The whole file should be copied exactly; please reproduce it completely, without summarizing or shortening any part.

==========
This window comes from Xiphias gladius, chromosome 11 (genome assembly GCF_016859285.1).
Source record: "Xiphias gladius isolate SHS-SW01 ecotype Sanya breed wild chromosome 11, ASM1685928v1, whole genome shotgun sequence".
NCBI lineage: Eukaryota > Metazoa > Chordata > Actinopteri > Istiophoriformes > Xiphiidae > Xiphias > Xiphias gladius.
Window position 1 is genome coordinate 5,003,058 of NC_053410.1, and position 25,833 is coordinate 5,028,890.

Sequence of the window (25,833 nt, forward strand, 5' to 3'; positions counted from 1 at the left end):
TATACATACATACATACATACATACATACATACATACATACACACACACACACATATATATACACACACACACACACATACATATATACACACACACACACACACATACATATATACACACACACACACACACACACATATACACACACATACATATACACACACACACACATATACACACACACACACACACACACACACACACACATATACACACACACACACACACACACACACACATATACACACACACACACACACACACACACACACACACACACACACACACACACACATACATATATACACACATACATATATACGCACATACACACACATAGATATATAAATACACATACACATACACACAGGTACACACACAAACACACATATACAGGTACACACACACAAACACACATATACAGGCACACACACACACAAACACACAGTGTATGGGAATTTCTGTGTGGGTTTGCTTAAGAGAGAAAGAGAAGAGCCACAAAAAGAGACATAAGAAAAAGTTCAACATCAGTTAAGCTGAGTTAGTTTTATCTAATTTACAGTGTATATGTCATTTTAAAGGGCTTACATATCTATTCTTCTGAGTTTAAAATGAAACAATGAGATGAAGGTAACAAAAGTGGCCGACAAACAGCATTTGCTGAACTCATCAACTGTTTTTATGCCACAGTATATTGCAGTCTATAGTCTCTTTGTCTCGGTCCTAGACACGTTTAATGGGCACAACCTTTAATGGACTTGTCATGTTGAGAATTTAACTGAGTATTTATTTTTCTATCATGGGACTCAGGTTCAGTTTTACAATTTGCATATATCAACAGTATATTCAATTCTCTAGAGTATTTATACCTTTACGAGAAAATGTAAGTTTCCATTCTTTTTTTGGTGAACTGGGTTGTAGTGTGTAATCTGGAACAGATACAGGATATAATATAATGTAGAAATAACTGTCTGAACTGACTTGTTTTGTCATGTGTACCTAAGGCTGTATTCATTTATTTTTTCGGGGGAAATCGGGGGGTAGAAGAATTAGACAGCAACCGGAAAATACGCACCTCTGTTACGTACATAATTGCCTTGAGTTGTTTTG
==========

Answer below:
This window comes from Xiphias gladius, chromosome 11 (genome assembly GCF_016859285.1).
Source record: "Xiphias gladius isolate SHS-SW01 ecotype Sanya breed wild chromosome 11, ASM1685928v1, whole genome shotgun sequence".
NCBI lineage: Eukaryota > Metazoa > Chordata > Actinopteri > Istiophoriformes > Xiphiidae > Xiphias > Xiphias gladius.
Window position 1 is genome coordinate 5,003,058 of NC_053410.1, and position 25,833 is coordinate 5,028,890.

Sequence of the window (25,833 nt, forward strand, 5' to 3'; positions counted from 1 at the left end):
TATACATACATACATACATACATACATACATACATACATACACACACACACACATATATATACACACACACACACACATACATATATACACACACACACACACACATACATATATACACACACACACACACACACACATATACACACACATACATATACACACACACACACATATACACACACACACACACACACACACACACACACATATACACACACACACACACACACACACACACATATACACACACACACACACACACACACACACACACACACACACACACACACACACATACATATATACACACATACATATATACGCACATACACACACATAGATATATAAATACACATACACATACACACAGGTACACACACAAACACACATATACAGGTACACACACACAAACACACATATACAGGCACACACACACACAAACACACAGTGTATGGGAATTTCTGTGTGGGTTTGCTTAAGAGAGAAAGAGAAGAGCCACAAAAAGAGACATAAGAAAAAGTTCAACATCAGTTAAGCTGAGTTAGTTTTATCTAATTTACAGTGTATATGTCATTTTAAAGGGCTTACATATCTATTCTTCTGAGTTTAAAATGAAACAATGAGATGAAGGTAACAAAAGTGGCCGACAAACAGCATTTGCTGAACTCATCAACTGTTTTTATGCCACAGTATATTGCAGTCTATAGTCTCTTTGTCTCGGTCCTAGACACGTTTAATGGGCACAACCTTTAATGGACTTGTCATGTTGAGAATTTAACTGAGTATTTATTTTTCTATCATGGGACTCAGGTTCAGTTTTACAATTTGCATATATCAACAGTATATTCAATTCTCTAGAGTATTTATACCTTTACGAGAAAATGTAAGTTTCCATTCTTTTTTTGGTGAACTGGGTTGTAGTGTGTAATCTGGAACAGATACAGGATATAATATAATGTAGAAATAACTGTCTGAACTGACTTGTTTTGTCATGTGTACCTAAGGCTGTATTCATTTATTTTTTCGGGGGAAATCGGGGGGTAGAAGAATTAGACAGCAACCGGAAAATACGCACCTCTGTTACGTACATAATTGCCTTGAGTTGTTTTG